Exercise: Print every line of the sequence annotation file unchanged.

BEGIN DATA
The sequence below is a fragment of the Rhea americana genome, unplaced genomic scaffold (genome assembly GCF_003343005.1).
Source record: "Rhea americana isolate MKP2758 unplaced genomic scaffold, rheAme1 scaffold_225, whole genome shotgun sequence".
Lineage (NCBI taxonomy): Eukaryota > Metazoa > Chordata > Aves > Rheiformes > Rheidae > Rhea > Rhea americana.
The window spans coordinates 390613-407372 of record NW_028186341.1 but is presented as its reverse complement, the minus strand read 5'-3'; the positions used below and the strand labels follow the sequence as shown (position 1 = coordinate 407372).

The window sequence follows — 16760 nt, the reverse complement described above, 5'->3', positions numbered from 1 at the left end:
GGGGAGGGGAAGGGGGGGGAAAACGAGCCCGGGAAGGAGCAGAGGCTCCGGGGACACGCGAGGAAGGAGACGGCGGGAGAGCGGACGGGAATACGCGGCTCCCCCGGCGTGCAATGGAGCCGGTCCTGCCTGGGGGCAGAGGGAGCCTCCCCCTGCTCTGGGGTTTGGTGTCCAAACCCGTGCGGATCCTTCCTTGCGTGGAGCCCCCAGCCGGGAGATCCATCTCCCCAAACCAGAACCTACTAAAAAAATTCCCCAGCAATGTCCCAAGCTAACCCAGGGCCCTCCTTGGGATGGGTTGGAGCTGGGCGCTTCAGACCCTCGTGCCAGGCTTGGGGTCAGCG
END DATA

The sequence below is a fragment of the Rhea americana genome, unplaced genomic scaffold (genome assembly GCF_003343005.1).
Source record: "Rhea americana isolate MKP2758 unplaced genomic scaffold, rheAme1 scaffold_225, whole genome shotgun sequence".
Lineage (NCBI taxonomy): Eukaryota > Metazoa > Chordata > Aves > Rheiformes > Rheidae > Rhea > Rhea americana.
The window spans coordinates 390613-407372 of record NW_028186341.1 but is presented as its reverse complement, the minus strand read 5'-3'; the positions used below and the strand labels follow the sequence as shown (position 1 = coordinate 407372).

The window sequence follows — 16760 nt, the reverse complement described above, 5'->3', positions numbered from 1 at the left end:
GGGGAGGGGAAGGGGGGGGAAAACGAGCCCGGGAAGGAGCAGAGGCTCCGGGGACACGCGAGGAAGGAGACGGCGGGAGAGCGGACGGGAATACGCGGCTCCCCCGGCGTGCAATGGAGCCGGTCCTGCCTGGGGGCAGAGGGAGCCTCCCCCTGCTCTGGGGTTTGGTGTCCAAACCCGTGCGGATCCTTCCTTGCGTGGAGCCCCCAGCCGGGAGATCCATCTCCCCAAACCAGAACCTACTAAAAAAATTCCCCAGCAATGTCCCAAGCTAACCCAGGGCCCTCCTTGGGATGGGTTGGAGCTGGGCGCTTCAGACCCTCGTGCCAGGCTTGGGGTCAGCG